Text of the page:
I did like the novel.  Frida and Cal are, in very different ways, social innocents.  There lack of savvy amongst strangers does induce some teeth grinding moments.  To some degree, their cluelessness undercuts the above noted theme of secrecy between people who are ostensibly on the same side.  It becomes more an issue of really bad social tactics than secrecy per se.  But the novel ends with a flourish, and it all raps up in a nice little dystopian package in the end.

We now come to our two descriptive (not qualitative) ratings: 1 to 7 with 4 the mid-point and 7 high. Realism does not include the cause of the collapse or apocalypse, but is otherwise an assessment of how close to today's world is the setting. Could you imagine your friends, or families living through the situation. Readability is not literary merits, but literally how quick and painless of a read.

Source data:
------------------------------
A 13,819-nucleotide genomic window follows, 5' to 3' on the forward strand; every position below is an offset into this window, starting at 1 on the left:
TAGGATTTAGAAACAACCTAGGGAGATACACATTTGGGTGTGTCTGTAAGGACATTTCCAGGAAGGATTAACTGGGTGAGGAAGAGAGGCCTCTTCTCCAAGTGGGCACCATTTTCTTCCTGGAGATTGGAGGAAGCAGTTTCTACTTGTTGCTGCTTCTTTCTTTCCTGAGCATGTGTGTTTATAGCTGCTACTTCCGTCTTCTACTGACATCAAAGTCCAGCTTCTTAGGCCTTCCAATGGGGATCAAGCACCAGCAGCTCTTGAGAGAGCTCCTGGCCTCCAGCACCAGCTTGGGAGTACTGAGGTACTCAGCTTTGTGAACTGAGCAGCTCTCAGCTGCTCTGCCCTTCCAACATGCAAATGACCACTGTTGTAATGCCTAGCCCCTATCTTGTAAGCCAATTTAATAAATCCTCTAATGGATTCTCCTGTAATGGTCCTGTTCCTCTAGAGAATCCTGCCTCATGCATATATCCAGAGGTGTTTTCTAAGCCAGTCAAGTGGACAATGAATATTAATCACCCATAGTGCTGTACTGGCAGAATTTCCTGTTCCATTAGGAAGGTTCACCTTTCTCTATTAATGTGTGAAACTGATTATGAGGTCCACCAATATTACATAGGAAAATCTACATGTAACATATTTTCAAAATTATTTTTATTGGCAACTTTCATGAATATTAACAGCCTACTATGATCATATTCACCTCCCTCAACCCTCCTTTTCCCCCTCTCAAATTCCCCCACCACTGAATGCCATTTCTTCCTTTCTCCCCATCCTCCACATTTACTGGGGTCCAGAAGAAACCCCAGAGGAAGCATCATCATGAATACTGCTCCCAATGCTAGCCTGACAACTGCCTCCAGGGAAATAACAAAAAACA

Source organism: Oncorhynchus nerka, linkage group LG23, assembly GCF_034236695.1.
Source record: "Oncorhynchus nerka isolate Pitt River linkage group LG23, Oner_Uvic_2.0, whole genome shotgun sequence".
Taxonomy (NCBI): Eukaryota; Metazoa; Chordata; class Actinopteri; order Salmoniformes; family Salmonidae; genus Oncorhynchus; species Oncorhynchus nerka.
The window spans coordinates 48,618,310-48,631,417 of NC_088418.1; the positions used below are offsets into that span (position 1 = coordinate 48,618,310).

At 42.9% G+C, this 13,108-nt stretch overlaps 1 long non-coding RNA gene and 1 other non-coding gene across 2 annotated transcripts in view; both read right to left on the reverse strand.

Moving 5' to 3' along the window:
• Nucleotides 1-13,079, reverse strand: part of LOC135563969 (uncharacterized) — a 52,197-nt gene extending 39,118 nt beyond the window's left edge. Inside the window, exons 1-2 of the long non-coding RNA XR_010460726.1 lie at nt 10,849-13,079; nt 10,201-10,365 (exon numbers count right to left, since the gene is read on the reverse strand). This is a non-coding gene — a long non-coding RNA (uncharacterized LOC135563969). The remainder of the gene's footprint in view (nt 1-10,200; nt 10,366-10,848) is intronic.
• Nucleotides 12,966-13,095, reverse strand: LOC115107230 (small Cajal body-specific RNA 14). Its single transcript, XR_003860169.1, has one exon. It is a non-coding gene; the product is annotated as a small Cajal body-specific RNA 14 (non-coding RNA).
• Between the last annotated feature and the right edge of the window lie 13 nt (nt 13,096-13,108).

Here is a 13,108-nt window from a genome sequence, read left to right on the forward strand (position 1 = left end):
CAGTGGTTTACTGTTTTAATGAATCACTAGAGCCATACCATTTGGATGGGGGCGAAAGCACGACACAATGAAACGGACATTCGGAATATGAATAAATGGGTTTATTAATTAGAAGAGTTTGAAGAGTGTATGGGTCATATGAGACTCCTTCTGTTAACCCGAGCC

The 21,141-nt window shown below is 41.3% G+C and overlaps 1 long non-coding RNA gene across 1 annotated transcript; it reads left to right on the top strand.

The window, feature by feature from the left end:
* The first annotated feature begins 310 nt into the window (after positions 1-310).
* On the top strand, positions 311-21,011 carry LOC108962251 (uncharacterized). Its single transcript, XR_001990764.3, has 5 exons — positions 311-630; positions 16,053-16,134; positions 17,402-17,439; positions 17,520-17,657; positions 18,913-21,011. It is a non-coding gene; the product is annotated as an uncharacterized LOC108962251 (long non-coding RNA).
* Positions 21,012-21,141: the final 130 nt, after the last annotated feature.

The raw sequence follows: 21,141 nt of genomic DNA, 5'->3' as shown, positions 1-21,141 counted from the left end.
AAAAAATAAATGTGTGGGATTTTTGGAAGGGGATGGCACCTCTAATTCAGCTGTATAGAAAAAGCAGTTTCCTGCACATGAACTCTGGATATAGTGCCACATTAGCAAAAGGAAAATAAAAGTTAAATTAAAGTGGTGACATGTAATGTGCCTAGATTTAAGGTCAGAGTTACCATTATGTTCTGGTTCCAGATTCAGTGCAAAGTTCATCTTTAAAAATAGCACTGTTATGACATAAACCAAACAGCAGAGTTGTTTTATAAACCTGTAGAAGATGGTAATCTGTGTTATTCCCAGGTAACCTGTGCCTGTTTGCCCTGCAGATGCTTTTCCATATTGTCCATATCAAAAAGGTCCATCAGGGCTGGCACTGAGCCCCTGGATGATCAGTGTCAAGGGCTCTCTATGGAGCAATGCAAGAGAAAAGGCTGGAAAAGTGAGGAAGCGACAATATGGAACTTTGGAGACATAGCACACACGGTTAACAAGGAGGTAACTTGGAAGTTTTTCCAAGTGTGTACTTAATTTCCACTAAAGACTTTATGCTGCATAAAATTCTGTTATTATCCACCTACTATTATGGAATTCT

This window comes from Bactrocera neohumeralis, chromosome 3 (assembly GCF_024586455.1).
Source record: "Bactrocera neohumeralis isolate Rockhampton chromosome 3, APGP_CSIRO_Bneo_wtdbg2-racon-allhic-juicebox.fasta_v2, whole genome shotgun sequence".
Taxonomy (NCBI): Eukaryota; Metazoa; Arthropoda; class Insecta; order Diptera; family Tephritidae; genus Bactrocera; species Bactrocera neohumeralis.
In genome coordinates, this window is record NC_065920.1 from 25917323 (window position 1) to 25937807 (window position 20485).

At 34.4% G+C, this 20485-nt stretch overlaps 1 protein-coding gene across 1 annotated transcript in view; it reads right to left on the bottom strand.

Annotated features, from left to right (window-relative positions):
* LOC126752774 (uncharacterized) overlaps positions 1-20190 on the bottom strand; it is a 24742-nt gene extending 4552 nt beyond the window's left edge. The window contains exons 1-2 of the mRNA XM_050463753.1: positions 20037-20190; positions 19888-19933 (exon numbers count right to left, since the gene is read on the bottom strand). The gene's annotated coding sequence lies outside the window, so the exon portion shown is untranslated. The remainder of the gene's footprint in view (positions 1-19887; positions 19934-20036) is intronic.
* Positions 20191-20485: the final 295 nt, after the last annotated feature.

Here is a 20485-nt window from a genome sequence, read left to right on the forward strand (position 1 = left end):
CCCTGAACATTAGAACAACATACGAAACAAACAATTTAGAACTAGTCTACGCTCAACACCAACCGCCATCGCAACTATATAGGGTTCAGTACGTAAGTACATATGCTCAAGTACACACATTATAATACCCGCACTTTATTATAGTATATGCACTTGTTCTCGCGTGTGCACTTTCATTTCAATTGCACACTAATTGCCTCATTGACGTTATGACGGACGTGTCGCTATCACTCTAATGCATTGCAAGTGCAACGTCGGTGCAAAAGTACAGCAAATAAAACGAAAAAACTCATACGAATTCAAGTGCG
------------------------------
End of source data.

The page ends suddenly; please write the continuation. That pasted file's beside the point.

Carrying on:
Realism is high if slightly suffering for its breezing over the catastrophe itself.   Cal has the necessary skills to make a sustainable garden grow, but there is no sugar coating around the possibility of one bad season wiping them out.  That alliances and group antagonisms will go a long way toward deciding long term survivors.  But it is interesting that the author doesn't loss sight of the need for basic survival skills.  In a land without food, the farmer is everyone's friend.  It is a six.

Readability is tough.  There was a fair amount of philosophical discussion at various points.  Mostly bringing up various communist-anarchist and other early rebellious type thinkers.  I didn't have time to look them up, but I suspect that all of this adds a second level to the proceedings that I was missing.  A battle of philosophies as outlines by the activities of the various groups.  So I would not call it an entirely straight forward delivery.  Call it a literary 5.


Edan Lupucki


PioneerPreppy said...

Another one to add to my list I see.

russell1200 said...

This group of reviews probably has more that are a matter of personal taste than any other. I just try to give enough info so that you don't feel surprised.